Good Morning/Afternoon/Evening! I’m having a hard problem choosing which path to take on pursuing a career in aviation. I’m 21 and I am currently serving in the Marine Corps. I have about a 1 1/2 years left of active duty service. Option 1 was to go to a college with an aviation program and obtain all my licenses and certifications like that. Schooling will be covered by my GI Bill which will leave me at little to no debt at all. I would graduate college with a bachelors in aviation and have a little bit of flight hours under my belt. I’ve been reading the forums on here and I understand individuals are not to limit themselves to one option and how superiority in the airlines plays a big factor. By the time I graduate college, I will be around 25 to 26 years old. Option 2 was continue online college and obtain a bachelors degree in criminal justice and pay for ATP out of pocket which will leave me going to fly for a regional airline with +$50,000 in debt while finishing up my bachelors degree but I will gain superiority being I started flying in the airlines quicker. Whatever advice there is to spread will be greatly appreciated. Thank you in advance.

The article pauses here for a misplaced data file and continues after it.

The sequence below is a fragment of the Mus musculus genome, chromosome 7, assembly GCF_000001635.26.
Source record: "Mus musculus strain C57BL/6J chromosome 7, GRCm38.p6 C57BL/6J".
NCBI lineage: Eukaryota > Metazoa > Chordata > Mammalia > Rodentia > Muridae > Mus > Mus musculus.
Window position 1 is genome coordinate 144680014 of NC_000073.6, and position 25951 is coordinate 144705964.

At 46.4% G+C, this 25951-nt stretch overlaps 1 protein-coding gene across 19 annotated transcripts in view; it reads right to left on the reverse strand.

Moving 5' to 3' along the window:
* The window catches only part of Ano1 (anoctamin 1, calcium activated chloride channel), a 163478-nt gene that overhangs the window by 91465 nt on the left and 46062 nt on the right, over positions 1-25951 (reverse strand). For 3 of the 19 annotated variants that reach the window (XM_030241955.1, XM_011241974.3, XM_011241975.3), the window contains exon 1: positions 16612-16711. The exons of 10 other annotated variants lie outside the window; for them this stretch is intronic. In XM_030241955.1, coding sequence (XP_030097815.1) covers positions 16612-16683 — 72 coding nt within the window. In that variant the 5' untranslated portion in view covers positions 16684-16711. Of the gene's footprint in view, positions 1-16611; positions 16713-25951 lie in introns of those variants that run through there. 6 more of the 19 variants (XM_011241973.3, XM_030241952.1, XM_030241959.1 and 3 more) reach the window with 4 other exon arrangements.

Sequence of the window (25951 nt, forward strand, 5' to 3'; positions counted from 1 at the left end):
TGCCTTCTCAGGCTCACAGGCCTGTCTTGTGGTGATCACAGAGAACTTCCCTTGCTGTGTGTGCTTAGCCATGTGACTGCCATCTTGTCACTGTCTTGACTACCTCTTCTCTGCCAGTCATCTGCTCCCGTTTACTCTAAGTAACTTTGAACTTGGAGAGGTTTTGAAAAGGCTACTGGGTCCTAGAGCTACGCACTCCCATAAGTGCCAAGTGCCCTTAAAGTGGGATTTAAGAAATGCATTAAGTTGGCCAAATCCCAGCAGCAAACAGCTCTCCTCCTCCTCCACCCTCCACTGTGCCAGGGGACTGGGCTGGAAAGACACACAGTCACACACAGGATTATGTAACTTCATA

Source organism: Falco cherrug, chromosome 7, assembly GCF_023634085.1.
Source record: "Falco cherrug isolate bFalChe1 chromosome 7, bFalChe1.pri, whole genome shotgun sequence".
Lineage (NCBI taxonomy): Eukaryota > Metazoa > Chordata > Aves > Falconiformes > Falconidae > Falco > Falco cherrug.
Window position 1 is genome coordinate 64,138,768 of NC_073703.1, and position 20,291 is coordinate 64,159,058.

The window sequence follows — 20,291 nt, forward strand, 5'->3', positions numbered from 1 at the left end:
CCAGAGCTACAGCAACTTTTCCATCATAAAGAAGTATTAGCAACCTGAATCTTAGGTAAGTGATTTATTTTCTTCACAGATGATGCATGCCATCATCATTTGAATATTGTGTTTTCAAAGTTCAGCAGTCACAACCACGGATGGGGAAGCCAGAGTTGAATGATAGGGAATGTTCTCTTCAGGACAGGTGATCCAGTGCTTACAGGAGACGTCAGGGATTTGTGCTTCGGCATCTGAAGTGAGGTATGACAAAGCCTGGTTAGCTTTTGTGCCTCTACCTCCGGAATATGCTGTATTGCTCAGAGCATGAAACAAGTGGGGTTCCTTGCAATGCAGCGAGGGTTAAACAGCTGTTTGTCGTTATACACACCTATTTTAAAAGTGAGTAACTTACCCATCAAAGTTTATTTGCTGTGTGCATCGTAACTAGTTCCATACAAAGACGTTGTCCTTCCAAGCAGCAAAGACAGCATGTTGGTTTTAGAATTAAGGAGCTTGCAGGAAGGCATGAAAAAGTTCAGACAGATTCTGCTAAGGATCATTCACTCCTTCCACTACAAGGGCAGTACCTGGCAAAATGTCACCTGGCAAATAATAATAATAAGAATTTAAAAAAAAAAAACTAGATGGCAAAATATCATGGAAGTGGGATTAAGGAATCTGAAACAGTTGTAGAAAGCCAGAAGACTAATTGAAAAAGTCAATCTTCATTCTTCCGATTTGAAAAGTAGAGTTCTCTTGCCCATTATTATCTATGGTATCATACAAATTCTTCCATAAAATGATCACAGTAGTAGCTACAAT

First and foremost it’s SENIORITY not superiority (although it may feel that way). Your choice as always but as you’re aware and said we’re not fans of aviation degrees in case the whole flying thing doesn’t work out. I completely understand the desire and the appeal of having zero debt but here’s my issue. Pilots have a limited amount of years they can fly. Top salaries are over $300k. What that means is EVERY year you delay not only do you sacrifice seniority you give up not only a year of that $300k salary down the line BUT YEARS of less 401K contributions with over a 40 year career would equate to many time more than that debt you’re trying to avoid.
I was talking to a young veteran last night who goes to Embry-Riddle. While his academic fees are covered by the GI Bill, his flight training expenses are not. He still had to take a large loan out for flight training. Different schools MAY do it differently but before committing to a program, look into what is actually covered by the your benefits.